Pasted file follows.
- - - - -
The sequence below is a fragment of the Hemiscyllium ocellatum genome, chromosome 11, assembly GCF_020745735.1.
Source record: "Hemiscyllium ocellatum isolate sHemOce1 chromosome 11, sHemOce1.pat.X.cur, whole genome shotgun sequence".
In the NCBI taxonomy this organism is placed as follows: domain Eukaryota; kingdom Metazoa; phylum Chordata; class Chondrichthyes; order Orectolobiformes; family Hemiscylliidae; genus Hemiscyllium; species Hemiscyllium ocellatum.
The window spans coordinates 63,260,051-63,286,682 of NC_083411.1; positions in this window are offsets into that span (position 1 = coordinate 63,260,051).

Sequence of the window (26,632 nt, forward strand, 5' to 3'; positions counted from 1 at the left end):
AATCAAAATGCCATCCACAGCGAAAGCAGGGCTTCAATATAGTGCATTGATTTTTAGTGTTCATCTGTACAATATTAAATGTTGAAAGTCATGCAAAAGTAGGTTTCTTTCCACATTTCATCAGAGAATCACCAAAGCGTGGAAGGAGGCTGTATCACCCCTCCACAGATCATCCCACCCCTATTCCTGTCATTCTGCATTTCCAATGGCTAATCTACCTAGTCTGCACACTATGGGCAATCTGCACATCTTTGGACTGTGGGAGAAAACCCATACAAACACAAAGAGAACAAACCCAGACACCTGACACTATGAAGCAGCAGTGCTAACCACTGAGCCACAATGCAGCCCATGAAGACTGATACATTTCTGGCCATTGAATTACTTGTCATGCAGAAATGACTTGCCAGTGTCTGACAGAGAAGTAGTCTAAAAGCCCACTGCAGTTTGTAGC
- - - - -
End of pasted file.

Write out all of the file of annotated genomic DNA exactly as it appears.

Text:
The sequence below is a fragment of the Hemiscyllium ocellatum genome, chromosome 11, assembly GCF_020745735.1.
Source record: "Hemiscyllium ocellatum isolate sHemOce1 chromosome 11, sHemOce1.pat.X.cur, whole genome shotgun sequence".
In the NCBI taxonomy this organism is placed as follows: domain Eukaryota; kingdom Metazoa; phylum Chordata; class Chondrichthyes; order Orectolobiformes; family Hemiscylliidae; genus Hemiscyllium; species Hemiscyllium ocellatum.
The window spans coordinates 63,260,051-63,286,682 of NC_083411.1; positions in this window are offsets into that span (position 1 = coordinate 63,260,051).

Sequence of the window (26,632 nt, forward strand, 5' to 3'; positions counted from 1 at the left end):
AATCAAAATGCCATCCACAGCGAAAGCAGGGCTTCAATATAGTGCATTGATTTTTAGTGTTCATCTGTACAATATTAAATGTTGAAAGTCATGCAAAAGTAGGTTTCTTTCCACATTTCATCAGAGAATCACCAAAGCGTGGAAGGAGGCTGTATCACCCCTCCACAGATCATCCCACCCCTATTCCTGTCATTCTGCATTTCCAATGGCTAATCTACCTAGTCTGCACACTATGGGCAATCTGCACATCTTTGGACTGTGGGAGAAAACCCATACAAACACAAAGAGAACAAACCCAGACACCTGACACTATGAAGCAGCAGTGCTAACCACTGAGCCACAATGCAGCCCATGAAGACTGATACATTTCTGGCCATTGAATTACTTGTCATGCAGAAATGACTTGCCAGTGTCTGACAGAGAAGTAGTCTAAAAGCCCACTGCAGTTTGTAGC